Intracellular lipids are stored in lipid droplets (LDs) and metabolized by cytoplasmic neutral hydrolases to supply lipids for cell use. Recently, an alternative pathway of lipid metabolism through the lysosomal degradative pathway of autophagy has been described and termed lipophagy. In this form of lipid metabolism, LD triglycerides (TGs) and cholesterol are taken up by autophagosomes and delivered to lysosomes for degradation by acidic hydrolases. Free fatty acids generated by lipophagy from the breakdown of TGs fuel cellular rates of mitochondrial β-oxidation. Lipophagy therefore functions to regulate intracellular lipid stores, cellular levels of free lipids such as fatty acids and energy homeostasis. The amount of lipid metabolized by lipophagy varies in response to the extracellular supply of nutrients. The ability of the cell to alter the amount of lipid targeted for autophagic degradation depending on nutritional status demonstrates that this process is selective. Intracellular lipids themselves regulate levels of autophagy by unclear mechanisms. Impaired lipophagy can lead to excessive tissue lipid accumulation such as hepatic steatosis, alter hypothalamic neuropeptide release to affect body mass, block cellular transdifferentiation and sensitize cells to death stimuli. Future studies will likely identify additional mechanisms by which lipophagy regulates cellular physiology, making this pathway a potential therapeutic target in a variety of diseases.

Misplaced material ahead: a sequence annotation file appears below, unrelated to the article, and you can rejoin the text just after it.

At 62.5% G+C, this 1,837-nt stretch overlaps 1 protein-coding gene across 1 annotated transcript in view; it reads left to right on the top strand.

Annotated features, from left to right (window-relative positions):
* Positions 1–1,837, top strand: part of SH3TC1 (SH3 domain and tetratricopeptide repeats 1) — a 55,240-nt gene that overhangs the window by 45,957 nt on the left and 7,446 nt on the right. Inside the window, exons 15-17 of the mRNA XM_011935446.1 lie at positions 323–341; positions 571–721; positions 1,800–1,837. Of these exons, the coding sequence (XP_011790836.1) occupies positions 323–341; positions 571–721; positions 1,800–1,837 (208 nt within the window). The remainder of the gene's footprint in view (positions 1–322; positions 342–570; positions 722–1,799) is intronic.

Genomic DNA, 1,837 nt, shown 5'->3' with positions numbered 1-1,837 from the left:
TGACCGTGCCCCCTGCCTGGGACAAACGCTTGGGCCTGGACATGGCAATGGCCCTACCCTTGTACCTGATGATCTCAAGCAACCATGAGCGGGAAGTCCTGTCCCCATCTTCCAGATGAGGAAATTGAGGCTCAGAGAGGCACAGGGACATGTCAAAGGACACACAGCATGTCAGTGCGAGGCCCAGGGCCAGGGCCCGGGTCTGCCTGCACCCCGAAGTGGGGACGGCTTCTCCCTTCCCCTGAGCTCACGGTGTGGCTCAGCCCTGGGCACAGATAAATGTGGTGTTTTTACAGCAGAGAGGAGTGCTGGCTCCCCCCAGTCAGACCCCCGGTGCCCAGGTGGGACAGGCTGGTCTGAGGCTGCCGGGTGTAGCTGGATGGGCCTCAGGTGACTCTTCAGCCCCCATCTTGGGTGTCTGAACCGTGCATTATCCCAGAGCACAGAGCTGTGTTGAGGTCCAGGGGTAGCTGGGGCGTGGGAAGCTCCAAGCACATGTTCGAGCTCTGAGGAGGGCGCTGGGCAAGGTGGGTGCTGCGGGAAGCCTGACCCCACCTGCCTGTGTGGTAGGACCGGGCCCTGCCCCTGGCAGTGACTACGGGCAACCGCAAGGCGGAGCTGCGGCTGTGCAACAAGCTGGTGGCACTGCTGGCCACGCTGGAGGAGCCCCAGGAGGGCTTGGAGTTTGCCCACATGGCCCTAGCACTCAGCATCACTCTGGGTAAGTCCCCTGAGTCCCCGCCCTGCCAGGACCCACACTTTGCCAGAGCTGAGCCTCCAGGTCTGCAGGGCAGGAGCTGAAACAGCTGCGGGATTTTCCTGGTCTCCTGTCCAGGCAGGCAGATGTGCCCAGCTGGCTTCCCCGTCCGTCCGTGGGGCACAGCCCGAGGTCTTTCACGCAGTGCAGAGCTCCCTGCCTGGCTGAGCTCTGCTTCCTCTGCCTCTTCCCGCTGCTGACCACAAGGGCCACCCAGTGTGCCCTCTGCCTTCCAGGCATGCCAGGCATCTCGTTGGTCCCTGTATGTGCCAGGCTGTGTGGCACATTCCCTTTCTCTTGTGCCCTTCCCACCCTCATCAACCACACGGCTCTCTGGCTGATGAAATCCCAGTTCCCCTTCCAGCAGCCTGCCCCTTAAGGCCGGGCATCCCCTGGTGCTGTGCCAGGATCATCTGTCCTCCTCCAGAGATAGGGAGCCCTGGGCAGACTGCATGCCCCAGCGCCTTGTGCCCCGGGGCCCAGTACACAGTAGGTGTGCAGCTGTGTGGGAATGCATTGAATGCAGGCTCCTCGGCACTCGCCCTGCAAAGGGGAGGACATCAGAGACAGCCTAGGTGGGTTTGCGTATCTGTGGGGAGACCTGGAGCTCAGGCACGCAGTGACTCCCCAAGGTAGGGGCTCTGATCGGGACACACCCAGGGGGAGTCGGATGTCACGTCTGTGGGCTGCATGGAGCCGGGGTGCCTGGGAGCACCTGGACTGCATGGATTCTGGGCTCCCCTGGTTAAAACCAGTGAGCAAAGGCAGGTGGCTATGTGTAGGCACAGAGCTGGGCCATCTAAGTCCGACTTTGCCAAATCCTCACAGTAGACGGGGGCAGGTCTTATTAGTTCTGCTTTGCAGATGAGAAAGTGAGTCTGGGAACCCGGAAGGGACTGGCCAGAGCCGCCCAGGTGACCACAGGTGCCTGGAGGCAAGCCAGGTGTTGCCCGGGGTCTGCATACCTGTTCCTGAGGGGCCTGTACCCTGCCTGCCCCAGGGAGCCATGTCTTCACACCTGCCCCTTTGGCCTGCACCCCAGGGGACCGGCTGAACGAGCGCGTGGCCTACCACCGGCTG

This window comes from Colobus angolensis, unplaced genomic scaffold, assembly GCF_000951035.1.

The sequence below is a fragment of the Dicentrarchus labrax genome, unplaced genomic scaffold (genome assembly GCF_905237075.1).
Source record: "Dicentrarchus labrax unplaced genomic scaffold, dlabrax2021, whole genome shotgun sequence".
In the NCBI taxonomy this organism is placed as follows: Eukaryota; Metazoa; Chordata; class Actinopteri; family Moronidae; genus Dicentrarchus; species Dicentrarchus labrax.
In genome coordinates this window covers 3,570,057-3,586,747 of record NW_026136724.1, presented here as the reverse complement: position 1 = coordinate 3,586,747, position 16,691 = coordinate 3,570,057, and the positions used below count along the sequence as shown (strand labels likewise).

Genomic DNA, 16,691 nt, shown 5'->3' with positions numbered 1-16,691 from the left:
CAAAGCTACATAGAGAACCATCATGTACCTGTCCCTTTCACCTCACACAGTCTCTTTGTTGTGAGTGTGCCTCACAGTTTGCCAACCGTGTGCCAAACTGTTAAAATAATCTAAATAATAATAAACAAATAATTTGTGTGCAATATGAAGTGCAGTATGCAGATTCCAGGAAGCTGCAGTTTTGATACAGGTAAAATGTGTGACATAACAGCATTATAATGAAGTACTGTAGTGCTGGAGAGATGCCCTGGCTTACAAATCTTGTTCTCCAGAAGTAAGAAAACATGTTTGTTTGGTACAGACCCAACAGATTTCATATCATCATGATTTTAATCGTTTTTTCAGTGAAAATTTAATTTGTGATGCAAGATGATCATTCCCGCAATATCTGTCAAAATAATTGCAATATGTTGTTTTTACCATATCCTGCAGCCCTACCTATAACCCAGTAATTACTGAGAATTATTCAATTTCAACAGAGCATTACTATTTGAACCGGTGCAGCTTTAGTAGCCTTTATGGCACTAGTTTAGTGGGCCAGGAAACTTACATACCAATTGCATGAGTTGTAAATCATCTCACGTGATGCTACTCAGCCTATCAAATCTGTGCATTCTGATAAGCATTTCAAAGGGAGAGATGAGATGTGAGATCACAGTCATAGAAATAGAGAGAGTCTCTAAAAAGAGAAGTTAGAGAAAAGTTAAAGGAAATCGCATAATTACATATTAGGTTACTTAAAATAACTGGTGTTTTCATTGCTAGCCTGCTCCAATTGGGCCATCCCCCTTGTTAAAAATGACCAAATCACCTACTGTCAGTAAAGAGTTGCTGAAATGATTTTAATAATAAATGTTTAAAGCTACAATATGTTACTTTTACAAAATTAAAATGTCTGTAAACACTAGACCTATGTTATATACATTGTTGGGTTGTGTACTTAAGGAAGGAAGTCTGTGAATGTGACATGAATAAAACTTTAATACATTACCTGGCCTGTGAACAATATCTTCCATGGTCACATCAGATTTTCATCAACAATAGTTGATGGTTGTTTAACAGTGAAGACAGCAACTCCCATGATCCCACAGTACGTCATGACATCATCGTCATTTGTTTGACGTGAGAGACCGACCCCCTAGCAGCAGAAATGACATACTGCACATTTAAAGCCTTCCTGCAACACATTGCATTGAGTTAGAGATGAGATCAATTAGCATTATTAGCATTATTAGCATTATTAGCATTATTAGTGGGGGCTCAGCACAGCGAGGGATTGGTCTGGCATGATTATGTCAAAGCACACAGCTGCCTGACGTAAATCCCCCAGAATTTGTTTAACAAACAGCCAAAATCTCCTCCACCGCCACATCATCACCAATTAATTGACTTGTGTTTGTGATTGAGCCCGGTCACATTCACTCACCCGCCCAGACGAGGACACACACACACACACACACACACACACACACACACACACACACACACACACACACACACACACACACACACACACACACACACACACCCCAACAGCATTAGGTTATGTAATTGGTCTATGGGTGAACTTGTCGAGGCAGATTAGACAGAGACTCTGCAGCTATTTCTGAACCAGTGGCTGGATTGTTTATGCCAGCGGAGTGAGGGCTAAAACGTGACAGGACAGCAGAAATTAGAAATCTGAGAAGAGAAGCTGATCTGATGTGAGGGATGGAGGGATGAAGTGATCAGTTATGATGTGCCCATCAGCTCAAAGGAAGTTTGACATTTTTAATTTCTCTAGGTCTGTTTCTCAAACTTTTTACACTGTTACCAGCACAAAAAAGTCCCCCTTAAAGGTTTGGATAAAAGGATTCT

|Original language||English (US)|
|Number of pages||9|
|Journal||Cell Death and Differentiation|
|State||Published - Jan 2013|
ASJC Scopus subject areas
- Molecular Biology
- Cell Biology